Rani, rurally born and raised, lacks the financial, social, emotional and healthcare resources to procure a diagnosis and sophisticated treatment for Post-Traumatic Stress Disorder. Yet she suffers as much, if not more, than the men and women who wielded weapons of war.

Stylistically, A Passage North is more prose poem than novel. It is short on plot (boy gets word of elderly caretaker’s death; boy journeys to funeral; boy attends funeral and meditates on the meaning of life and death=end of story). What’s more, this is a novel with no dialogue; written in long, run-on sentences extending, sometimes, to a full page; and with densely packed, profound meditations on some of life’s biggest existential questions about memory, suffering and, of course, war.

One would expect no less of author Arudpragasam.  Himself a Tamil with a doctorate in philosophy from Columbia University, he now divides his time between India and Sri Lanka. Similarly his Krishan, he writes, comes “to long for the kind of life he might lead if he left the inert spaces of academia he’d become sequestered in and went to live and work in a place that actually meant something to him.” And so, sweeping, meditative passages flood this searingly realistic novel: “Forgetting was, of course, something we ourselves chose to do on purpose sometimes, as when after the end of a painful relationship we delete all traces of it that existed in our phones, attempting to excise it from our lives, and in this sense forgetting was not so different from remembering, an important and necessary part of life, just as central as remembering when it came to establishing an identity and orienting ourselves toward the future.”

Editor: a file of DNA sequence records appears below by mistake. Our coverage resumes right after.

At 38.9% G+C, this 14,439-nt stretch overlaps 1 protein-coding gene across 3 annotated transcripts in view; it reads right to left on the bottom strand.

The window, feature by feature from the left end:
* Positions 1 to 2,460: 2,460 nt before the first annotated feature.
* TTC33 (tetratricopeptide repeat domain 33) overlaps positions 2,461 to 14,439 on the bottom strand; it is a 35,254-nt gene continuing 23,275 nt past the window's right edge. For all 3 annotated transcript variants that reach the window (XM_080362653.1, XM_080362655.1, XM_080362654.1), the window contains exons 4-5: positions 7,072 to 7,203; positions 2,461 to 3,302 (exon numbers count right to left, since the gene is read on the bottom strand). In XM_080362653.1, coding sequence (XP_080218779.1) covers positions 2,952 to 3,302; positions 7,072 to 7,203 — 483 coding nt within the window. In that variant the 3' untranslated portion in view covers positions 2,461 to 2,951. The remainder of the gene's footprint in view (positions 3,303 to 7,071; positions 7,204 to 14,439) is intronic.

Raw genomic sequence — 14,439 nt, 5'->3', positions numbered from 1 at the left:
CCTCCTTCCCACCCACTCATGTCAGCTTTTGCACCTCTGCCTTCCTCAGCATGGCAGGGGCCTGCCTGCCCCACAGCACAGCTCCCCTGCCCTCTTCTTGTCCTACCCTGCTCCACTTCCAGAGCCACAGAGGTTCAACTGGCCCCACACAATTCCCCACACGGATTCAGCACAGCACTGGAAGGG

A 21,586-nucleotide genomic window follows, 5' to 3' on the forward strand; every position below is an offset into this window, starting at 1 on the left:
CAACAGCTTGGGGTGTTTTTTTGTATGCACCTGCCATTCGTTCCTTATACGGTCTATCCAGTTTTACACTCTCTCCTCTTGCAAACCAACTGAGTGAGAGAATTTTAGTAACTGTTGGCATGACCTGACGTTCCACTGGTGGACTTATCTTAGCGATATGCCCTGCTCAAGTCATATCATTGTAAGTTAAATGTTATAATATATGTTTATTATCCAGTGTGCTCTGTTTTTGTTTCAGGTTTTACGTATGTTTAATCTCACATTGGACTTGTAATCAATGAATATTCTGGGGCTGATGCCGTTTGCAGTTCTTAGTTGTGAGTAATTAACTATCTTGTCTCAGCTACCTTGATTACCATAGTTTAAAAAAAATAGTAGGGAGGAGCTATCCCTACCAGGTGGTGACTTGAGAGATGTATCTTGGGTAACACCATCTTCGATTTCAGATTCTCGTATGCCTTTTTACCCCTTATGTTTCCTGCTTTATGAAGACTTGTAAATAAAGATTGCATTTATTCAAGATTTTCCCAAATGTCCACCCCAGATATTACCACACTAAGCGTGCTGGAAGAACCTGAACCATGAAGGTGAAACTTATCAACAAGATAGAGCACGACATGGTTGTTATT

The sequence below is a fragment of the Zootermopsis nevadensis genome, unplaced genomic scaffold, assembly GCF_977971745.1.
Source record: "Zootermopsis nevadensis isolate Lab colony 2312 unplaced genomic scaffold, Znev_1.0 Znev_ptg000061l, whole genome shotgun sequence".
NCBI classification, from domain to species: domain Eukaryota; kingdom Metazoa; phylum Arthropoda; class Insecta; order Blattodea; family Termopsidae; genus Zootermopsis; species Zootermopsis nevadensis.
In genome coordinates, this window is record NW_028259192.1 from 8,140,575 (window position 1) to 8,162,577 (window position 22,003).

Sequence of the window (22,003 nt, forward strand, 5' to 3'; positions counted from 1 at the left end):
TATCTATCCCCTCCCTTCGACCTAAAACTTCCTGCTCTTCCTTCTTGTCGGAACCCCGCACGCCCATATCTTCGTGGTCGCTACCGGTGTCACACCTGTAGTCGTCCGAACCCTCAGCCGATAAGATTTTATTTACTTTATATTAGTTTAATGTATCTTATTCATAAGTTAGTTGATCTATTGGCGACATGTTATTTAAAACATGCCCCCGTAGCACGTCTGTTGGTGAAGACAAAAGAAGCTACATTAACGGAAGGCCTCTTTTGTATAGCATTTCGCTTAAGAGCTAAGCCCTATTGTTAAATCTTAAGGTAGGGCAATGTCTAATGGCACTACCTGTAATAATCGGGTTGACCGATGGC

While Krishan journeys to Rani’s funeral northeast, Arudpragasam paints masterful portraits of the good, the bad and the ugly of Sri Lanka: the lush countryside seen through a train window,  revealing “unending landscapes of brush and palmyra, landscapes so flat and dry and unforgivable that it seemed sometimes almost miraculous that so many generations had worked life and sustenance out of the earth;” the Tamil Tigers’ shockingly artful use of cyanide as a means of suicide: “you had to bite into the vial with your teeth so the cracked glass would cut into your tongue, causing the cyanide to enter your bloodstream and kill you immediately;” and the painstaking process of  cremation, as the funeral director  took “a large, curved, sickle-like knife.. severed the thread tying Rani’s big toes together, separated her feet from each other, then unfolded her hands and separated those too, this too presumably to aid the burning.”